What is the cost of sending a paper document? It’s a question a lot of Australian businesses have been content to ignore. They may email invoices, but the “digital first” philosophy often falls over when someone needs a signature.
Electronic signatures are well established in the US and in parts of Europe. They have been legally recognised in Australia since 1999 under the Electronic Transactions Act. And yet the majority of leases, loans, projects and partnerships still require the use of “wet” signatures.
Government departments have been the worst offenders and taxpayers have paid dearly for their intransigence.
An online transaction costs as little as 40 cents; a personal interaction costs over 40 times more, or $17, Deloitte Access Economics wrote in its Digital Government Transformation report.
Phone transactions and interactions are estimated to cost $6.60 each, making them 16.5 times more expensive, while postal transactions chalk up a cost of $12.90 a piece, according to Deloitte.
Who knows what it costs SMBs to stick with signing paper but it’s pointless waste that could be avoided. The amounts would vary but the ratio is unlikely to be much different.
Thankfully, we could be on the verge of a change in attitude. The Federal government is slowly moving to a unified set of digital forms across all departments. The Standard Business Reporting (SBR) framework will allow the Australian Taxation Office and other departments to automatically fill digital forms from the government’s various databases.
E-signatures are a part of the digitisation of government services and their widespread adoption will inevitably increase their acceptance by business owners.
The accounting software companies are also jumping on the digital documents bandwagon. MYOB, Xero and Sage have added e-signatures to their practice management software. An accountant can fire off a tax return to a business owner to sign with a tap of their finger on a smartphone.
Sage and MYOB have cooked the signing software into their apps, while Xero asks accountants and bookkeepers to buy signatures in bulk from Adobe eSign.
The vendors’ promise to accounting professionals is that their clients will sign faster with e-signatures. The streamlined workflow will reduce the cost of service delivery for accountants and a faster signing will reduce their billing cycle and increase cash flow – all things accountants (or any business owner) would be happy to hear.
The Big Four banks are investing heavily in digital services for SMEs and one is white-labelling the enterprise signing app eSignLive by US security vendor Vasco.
Digital signatures are also appearing in the new crop of cloud-based business apps. eSignLive has added its signatures to car loans site Savvy Finance, wealth-tracking app MyProsperity and Good Shepherd Microfinance.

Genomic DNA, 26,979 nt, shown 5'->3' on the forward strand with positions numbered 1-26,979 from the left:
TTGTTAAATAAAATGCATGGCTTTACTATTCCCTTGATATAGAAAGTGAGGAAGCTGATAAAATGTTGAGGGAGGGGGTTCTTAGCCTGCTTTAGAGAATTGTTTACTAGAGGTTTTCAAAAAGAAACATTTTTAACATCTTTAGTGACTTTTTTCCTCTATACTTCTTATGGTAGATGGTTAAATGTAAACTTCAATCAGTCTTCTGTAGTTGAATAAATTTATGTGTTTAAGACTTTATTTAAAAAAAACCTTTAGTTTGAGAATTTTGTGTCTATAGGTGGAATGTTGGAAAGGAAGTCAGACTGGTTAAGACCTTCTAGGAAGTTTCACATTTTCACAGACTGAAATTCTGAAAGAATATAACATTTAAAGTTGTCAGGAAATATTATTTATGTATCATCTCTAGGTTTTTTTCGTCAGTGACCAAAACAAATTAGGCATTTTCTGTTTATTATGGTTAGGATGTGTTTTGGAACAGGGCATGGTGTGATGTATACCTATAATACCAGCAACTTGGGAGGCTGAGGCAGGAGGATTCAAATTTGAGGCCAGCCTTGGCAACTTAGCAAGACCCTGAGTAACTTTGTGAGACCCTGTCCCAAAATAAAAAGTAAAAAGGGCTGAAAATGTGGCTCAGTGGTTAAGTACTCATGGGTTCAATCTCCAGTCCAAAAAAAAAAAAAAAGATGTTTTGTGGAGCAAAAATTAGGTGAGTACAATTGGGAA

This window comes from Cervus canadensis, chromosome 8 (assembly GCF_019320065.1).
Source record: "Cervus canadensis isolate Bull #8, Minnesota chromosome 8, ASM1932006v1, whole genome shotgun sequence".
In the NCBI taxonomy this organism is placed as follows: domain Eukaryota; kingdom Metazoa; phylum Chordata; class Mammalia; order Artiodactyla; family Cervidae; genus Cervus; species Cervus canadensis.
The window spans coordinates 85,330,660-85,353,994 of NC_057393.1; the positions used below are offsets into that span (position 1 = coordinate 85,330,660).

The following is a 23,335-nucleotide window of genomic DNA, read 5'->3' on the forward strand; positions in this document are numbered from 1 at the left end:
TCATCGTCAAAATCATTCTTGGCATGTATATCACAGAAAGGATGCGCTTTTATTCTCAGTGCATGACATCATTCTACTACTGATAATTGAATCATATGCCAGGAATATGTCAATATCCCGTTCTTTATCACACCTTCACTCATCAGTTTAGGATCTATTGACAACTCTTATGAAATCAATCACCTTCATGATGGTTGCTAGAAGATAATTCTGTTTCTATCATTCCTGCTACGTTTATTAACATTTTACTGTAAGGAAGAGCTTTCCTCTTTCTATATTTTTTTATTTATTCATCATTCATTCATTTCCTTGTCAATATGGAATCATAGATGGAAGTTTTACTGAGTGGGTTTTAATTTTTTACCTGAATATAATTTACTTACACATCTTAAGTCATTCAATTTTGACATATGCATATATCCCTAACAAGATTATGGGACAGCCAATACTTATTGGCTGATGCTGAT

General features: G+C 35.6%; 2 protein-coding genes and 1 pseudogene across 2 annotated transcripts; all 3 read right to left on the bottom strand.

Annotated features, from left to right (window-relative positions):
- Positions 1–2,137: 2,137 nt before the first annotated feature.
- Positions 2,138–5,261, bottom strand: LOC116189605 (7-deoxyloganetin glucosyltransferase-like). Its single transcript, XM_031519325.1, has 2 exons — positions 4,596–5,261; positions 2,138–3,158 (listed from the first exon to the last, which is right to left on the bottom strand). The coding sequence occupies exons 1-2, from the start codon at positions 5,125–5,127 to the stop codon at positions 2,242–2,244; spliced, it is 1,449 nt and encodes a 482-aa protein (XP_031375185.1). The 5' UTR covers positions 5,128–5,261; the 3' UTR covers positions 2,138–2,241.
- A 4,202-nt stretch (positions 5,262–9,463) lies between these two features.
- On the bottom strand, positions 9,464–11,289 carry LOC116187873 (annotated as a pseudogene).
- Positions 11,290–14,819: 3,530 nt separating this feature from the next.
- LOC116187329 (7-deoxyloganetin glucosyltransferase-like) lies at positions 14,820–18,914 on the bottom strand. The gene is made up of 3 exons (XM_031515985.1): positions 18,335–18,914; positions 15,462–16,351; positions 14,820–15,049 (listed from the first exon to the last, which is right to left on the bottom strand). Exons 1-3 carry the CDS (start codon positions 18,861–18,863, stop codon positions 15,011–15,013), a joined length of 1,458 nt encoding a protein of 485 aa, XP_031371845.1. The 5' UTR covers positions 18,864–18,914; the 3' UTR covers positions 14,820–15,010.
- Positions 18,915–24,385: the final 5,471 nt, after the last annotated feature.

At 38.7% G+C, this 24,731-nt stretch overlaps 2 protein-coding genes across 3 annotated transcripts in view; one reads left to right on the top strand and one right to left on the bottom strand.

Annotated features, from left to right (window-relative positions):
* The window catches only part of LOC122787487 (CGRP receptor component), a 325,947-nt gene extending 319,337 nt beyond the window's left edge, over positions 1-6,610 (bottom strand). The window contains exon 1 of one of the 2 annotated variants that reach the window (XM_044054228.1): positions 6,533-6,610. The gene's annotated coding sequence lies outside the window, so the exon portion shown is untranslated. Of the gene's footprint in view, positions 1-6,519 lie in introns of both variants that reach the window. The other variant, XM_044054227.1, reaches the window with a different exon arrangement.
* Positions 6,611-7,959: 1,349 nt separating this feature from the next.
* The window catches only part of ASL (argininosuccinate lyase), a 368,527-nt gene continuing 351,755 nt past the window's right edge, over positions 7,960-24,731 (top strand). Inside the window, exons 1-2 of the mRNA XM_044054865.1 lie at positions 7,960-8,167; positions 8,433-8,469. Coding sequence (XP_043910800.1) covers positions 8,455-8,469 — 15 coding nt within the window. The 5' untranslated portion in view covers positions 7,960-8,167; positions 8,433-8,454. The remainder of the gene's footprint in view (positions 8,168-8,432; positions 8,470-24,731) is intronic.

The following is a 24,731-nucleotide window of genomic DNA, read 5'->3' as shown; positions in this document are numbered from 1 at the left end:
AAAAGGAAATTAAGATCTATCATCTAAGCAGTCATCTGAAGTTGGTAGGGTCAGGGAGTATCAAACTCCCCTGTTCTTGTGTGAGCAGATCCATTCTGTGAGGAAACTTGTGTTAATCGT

Vasco, which recently acquired original vendor Silanis, considers Australia a target ripe for digital signatures. The company has opened offices in Australia and moved eSignLive to instances on IBM’s SoftLayer cloud. The software can be hosted in any country to comply with local privacy and data security laws.
Australia is “pretty far behind”, says eSignLive president Tommy Petrogiannis. “The need for education in Australia is the same as it was in the US over four years ago. There are still concerns about whether the technology is illegal.”
Adobe and DocuSign are two other major players in digital signatures, though with a bigger base in SME and consumer than enterprise. Telstra invested in DocuSign last year as part of an agreement to introduce the technology to its business customers.
This spells opportunity for resellers who provide a broad range of services to SMBs. Businesses will need to integrate digital signatures into their existing workflows and apps. Implementation, change management and process mapping for digital transactions are services likely to be in high demand over the next few years.
Looking for a conversation starter? When so much business is conducted these days on mobile phones, how are your customers dealing with documents? The savings in paper, time to sign and sending rewrites backwards and forwards can make a real difference.
It’s also worth noting that millennials, who are growing as a share of business owners, are accustomed to interacting online.
It goes without saying that you can’t push this technology without adopting it first. Do you send your contracts for digital signatures? What better way to demonstrate all the benefits of the solution than using it the next time you win a new customer.
Sholto Macpherson is a journalist and commentator who covers emerging technology in cloud.